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Kicking butt and taking jobs

Liz Kiewiet was a junior at Paw Paw High School in southwest Michigan, “always interested in computers.”

But she said her high school had little to offer – she knew more than the teachers.

A friend suggested she tour the Van Buren Technology Center hub of Van Buren County's vocational program. She wound up in a class with students who had created a network with six computers, enabling them all to play some silly motorcycle racing game.

That's all it took.

“Once I saw I could do that, I got really jazzed about it,” Kiewiet recalled.

She enrolled in the center's computer networking and systems administration programs her junior and senior year, where she studied with teachers with Microsoft certification and real-world knowledge. The programs are among 28 career programs offered by the center, which serves 11 high schools within the county's intermediate school district.

“They knew what they were talking about. They were fantastic. They could pretty much answer any question I had,” Kiewiet said.

“They had industry experience. They owned their own businesses doing this kind of work. Real-world experience goes so much further.”

Kiewiet graduated from Paw Paw High School in 2006. Armed with the confidence she gained from the center, she enrolled in New York state's Rochester Institute of Technology and graduated with honors in 2010 with a four-year degree in applied networking and systems administration.

She worked three years as a data center network engineer for Cisco Systems in North Carolina, then took a job in December as network engineer with e-commerce firm ChannelAdvisor in Morrisville, N.C. At age 27, she earns a six-figure salary.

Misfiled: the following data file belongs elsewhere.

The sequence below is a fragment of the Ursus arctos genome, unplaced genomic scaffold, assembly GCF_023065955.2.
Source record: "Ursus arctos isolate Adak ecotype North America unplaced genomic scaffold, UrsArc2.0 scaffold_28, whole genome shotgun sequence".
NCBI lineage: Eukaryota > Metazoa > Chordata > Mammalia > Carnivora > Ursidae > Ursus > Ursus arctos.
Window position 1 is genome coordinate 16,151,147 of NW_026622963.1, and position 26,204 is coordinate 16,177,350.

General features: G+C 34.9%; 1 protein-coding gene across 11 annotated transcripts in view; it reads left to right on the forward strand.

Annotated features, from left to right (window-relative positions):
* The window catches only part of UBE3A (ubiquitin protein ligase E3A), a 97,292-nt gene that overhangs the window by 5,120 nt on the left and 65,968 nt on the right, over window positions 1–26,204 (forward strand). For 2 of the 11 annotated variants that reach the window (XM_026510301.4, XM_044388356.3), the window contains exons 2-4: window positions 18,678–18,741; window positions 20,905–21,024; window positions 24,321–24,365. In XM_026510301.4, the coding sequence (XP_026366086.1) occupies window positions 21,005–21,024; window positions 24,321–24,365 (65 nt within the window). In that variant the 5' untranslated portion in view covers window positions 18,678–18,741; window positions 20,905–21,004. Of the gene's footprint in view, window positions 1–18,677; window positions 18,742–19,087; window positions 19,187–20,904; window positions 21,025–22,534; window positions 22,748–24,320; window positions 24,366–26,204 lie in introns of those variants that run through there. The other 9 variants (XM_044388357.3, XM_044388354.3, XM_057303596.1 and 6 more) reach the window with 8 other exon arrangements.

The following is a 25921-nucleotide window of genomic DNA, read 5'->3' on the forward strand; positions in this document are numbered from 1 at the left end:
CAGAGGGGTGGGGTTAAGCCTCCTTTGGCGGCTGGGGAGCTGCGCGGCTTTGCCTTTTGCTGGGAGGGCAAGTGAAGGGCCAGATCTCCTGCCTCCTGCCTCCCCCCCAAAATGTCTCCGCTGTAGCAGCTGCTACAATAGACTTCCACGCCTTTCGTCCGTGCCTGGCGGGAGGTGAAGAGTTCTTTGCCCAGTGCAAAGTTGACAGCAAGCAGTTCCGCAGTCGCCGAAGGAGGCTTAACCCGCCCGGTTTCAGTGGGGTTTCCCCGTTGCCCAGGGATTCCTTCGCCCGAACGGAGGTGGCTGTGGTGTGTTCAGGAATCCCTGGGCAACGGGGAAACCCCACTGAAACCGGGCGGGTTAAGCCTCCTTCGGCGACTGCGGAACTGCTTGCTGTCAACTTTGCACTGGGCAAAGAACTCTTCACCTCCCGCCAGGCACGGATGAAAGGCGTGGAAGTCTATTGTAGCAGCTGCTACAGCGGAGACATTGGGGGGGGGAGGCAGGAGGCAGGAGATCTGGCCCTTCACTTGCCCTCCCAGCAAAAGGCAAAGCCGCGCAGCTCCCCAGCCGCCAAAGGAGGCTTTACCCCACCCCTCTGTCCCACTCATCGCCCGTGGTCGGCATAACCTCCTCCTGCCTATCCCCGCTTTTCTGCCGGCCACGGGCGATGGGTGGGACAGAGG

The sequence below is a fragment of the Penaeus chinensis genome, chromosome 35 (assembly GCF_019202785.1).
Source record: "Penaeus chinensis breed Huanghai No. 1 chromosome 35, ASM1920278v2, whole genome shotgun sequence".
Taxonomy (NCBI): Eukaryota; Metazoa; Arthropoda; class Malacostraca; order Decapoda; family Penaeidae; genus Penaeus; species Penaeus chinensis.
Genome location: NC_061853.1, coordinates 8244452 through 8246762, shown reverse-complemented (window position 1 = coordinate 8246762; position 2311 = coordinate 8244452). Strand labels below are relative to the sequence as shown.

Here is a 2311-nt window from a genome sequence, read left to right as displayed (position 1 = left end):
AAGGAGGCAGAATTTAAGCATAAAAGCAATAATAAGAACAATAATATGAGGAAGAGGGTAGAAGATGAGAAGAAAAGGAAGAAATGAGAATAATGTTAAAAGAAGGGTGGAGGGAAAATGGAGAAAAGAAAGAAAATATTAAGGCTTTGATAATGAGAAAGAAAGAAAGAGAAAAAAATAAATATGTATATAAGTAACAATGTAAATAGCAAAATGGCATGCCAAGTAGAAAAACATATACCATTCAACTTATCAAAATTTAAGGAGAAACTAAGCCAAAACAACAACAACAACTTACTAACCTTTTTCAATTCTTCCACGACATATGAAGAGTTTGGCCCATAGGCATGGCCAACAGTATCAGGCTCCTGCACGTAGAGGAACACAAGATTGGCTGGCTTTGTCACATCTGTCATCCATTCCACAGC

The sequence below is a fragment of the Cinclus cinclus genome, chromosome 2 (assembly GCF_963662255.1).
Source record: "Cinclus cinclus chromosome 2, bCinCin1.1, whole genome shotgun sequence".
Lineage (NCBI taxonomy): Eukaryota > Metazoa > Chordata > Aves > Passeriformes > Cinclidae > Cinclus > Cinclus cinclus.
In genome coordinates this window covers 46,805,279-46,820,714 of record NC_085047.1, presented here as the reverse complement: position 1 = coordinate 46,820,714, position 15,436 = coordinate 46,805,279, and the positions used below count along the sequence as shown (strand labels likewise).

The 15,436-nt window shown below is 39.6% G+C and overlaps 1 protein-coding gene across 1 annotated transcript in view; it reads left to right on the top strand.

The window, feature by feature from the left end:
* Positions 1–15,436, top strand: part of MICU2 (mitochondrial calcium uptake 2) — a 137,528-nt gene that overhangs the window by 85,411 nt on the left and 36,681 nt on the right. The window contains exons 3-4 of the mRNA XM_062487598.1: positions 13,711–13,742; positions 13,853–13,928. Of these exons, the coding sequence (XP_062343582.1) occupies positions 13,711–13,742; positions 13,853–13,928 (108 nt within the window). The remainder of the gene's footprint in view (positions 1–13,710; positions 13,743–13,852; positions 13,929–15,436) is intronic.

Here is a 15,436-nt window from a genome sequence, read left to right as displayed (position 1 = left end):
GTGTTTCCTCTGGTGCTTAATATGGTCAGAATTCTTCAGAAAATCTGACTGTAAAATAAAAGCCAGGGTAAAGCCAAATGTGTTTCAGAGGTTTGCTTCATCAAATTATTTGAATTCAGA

Robert Smith, an administrator at the Van Buren Technology Center, said outcomes like that are the direct result of funds that fuel the district's vocational program. It is backed by a 2.5-mill property tax, an amount that costs the owner of a $200,000 home, with a taxable value of $100,000, $250 a year. The tax revenue allows the center to accept students free of charge and to maintain a diverse career curriculum. The district also provides about $250,000 a year in free community college tuition to students in qualified courses.

“It's really about the community and what it deems valuable and worth their tax money,” Smith said.

Smith said officials are considering offering students two or three more career courses next year.

It’s another story for students in places like Livingston County east of Lansing, where they make do with fewer vocational programs scattered among several different high schools. The county’s intermediate school district has no tax millage to support vocational education.

In Iosco County north of Bay City, students have just five career programs to choose from. The county’s intermediate school district also has no millage to support vocational education.

Looking back, Kiewiet is certain she got a jump on the competition because of what she soaked up at the tech center. She gained more experience through a work-study assignment one summer installing ethernet cable and security cameras for a new school in the district.

“I went into networking programming and I kicked butt because I was so well prepared by Van Buren Tech,” she said.

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